Branch Office Networking
An IT Business State-of-the-Market Brief
by Jim Metzler
Published May, 2004; Posted May, 2004




Branch offices are key to the success of virtually all companies. That follows in part because branch offices typically provide a critical touch point between a company and its clients.


However, branch office networks can be extremely expensive to create and maintain. For example, consider a hypothetical company Acme, Inc. Assume that Acme has 100 branch offices, that Acme has a link from each of these branches to a central data center, and that Acme is looking to upgrade its branch office network.


Further assume that when Acme creates a business case for any IT project it uses a 36-month time lifecycle. Given that Acme has 100 branch offices and uses a 36-month lifecycle, this means that every dollar of monthly recurring cost in a branch office is multiplied by 3,600 (i.e., 100 branches x 36 months) in order to calculate the Total Cost of Ownership of the upgrade to the branch office network. Hence, if the upgrade results in an incremental recurring cost of merely $100/month/office, this results in an incremental cost of $360,000 over the three-year life of the upgrade.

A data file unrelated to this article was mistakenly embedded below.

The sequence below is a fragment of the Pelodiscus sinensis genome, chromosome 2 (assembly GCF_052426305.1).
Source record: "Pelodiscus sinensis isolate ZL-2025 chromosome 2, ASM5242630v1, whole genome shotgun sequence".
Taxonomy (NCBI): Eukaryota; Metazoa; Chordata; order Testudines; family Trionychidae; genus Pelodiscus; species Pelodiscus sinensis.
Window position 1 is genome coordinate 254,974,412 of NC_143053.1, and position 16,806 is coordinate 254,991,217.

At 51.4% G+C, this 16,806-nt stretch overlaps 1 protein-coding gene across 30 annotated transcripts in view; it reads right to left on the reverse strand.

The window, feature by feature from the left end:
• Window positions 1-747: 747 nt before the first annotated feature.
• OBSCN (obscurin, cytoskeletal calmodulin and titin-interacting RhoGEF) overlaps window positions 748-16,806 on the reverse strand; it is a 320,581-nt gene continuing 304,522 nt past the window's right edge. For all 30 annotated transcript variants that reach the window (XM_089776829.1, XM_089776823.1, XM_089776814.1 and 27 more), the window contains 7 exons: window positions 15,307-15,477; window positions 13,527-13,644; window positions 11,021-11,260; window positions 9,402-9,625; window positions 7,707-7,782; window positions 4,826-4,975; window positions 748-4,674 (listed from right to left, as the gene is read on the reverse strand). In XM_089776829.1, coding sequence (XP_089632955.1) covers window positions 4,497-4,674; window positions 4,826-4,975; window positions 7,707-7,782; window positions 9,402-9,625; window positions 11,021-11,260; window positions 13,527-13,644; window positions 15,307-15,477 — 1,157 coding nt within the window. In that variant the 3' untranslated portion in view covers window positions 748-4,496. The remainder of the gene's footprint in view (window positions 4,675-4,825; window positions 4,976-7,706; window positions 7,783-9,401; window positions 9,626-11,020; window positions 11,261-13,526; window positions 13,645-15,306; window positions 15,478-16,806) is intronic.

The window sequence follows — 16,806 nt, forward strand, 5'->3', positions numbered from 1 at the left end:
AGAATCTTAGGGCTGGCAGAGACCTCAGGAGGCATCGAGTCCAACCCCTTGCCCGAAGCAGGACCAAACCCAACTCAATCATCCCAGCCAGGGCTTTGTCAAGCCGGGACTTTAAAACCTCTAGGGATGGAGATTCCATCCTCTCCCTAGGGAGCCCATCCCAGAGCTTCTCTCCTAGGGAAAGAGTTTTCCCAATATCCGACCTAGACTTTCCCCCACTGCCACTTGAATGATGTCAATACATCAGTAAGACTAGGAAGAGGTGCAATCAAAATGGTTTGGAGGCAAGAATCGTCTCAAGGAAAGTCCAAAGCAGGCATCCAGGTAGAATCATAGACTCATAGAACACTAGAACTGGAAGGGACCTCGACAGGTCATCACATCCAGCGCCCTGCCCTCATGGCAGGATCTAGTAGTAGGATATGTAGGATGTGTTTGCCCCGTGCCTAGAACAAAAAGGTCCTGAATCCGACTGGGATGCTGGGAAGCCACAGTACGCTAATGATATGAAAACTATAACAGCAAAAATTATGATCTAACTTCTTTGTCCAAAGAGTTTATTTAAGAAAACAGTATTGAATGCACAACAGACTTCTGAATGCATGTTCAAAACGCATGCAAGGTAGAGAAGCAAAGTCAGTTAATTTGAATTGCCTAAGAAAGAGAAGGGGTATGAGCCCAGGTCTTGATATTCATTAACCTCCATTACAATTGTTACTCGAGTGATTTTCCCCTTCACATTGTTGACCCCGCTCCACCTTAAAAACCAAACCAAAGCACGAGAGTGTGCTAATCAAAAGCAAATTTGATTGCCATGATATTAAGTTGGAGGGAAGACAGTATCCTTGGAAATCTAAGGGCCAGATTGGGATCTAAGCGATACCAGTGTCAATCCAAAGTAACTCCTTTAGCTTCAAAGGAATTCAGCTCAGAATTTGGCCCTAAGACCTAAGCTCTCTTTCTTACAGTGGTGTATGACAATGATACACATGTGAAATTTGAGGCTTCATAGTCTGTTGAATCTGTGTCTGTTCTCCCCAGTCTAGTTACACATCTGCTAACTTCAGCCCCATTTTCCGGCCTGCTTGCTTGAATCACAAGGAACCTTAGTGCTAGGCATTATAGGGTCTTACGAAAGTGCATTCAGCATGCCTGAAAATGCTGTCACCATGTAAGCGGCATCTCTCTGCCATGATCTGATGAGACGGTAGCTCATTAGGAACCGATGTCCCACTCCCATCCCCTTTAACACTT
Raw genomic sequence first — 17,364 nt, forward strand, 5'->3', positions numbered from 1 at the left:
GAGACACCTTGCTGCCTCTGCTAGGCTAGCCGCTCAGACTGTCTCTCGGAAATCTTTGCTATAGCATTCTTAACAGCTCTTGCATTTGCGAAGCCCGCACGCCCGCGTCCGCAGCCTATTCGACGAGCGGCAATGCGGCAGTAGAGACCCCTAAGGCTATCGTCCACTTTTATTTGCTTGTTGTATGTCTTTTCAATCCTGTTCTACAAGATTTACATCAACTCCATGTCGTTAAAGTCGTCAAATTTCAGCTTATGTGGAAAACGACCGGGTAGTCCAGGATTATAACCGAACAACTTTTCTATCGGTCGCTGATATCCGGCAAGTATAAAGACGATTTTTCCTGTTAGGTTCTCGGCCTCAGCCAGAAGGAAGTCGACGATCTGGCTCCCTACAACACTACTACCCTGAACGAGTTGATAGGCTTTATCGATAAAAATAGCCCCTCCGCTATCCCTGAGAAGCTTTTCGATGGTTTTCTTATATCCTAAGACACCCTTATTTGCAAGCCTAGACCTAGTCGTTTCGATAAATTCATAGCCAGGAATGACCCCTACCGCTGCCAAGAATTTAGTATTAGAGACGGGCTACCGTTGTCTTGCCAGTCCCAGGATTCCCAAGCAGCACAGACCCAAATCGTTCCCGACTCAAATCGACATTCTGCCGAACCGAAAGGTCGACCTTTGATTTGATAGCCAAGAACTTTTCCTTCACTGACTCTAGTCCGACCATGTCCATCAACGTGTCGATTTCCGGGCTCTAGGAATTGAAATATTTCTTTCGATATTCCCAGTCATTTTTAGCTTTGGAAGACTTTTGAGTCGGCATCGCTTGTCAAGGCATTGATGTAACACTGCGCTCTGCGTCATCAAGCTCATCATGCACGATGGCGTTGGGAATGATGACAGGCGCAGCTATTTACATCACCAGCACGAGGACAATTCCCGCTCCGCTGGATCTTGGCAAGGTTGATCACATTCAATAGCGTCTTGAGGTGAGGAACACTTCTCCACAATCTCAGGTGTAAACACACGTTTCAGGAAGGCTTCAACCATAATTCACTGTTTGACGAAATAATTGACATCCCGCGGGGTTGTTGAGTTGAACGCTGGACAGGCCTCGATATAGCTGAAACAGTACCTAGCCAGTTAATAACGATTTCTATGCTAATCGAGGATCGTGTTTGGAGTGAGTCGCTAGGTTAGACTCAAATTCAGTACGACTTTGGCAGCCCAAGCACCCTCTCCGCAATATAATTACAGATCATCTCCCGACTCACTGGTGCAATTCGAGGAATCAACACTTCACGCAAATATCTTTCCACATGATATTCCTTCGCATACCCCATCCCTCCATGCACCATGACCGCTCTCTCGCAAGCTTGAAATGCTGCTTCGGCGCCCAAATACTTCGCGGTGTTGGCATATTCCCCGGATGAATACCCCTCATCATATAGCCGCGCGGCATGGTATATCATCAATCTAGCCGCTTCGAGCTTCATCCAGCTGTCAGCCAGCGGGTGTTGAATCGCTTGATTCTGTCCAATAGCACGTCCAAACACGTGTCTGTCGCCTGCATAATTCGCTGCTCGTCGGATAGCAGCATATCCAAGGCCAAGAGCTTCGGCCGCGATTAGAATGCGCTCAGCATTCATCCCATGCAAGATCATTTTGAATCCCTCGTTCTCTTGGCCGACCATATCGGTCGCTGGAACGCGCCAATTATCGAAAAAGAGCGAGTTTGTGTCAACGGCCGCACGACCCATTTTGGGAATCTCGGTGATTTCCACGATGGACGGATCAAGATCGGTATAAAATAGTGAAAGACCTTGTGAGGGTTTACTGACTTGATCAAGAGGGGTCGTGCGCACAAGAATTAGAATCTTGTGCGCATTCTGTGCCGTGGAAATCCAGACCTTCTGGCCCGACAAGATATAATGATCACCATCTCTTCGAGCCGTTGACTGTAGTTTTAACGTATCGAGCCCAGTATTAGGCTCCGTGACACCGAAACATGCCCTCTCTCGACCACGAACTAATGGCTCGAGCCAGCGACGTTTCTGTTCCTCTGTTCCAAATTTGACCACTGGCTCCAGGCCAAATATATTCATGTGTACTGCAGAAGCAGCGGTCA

Given the great expense that is associated with branch office networks, Ashton, Metzler & Associates (AM&A) performed market research to better understand the dynamics that surround this component of IT. In order to perform this research, AM&A surveyed the subscribers to Webtorials, the computer-networking industry’s premier educational Web site. Throughout this document, the IT professionals who responded to this survey will be referred to as The Survey Respondents.


The survey focused on a number of topics, including the:



Applications that are either currently running, or soon will be running, over branch office networks


Networking functionality that either currently exists in branch office networks, or will exist in


the near term


Role that traffic management plays in branch office networking


Changes that are occurring within data centers


Degree to which a company’s telecommuters are satisfied with their current connectivity options


Throughout this document a number of conclusions are drawn relative to the changes that are happening in the marketplace.


About the Author:


Jim Metzler is a principle in Ashton, Metzler & Associates, a consulting firm that focuses on leveraging technology for business success. During his career, he has worked in virtually every major segment of the IT industry.  Jim is also co-founder of IT Business.



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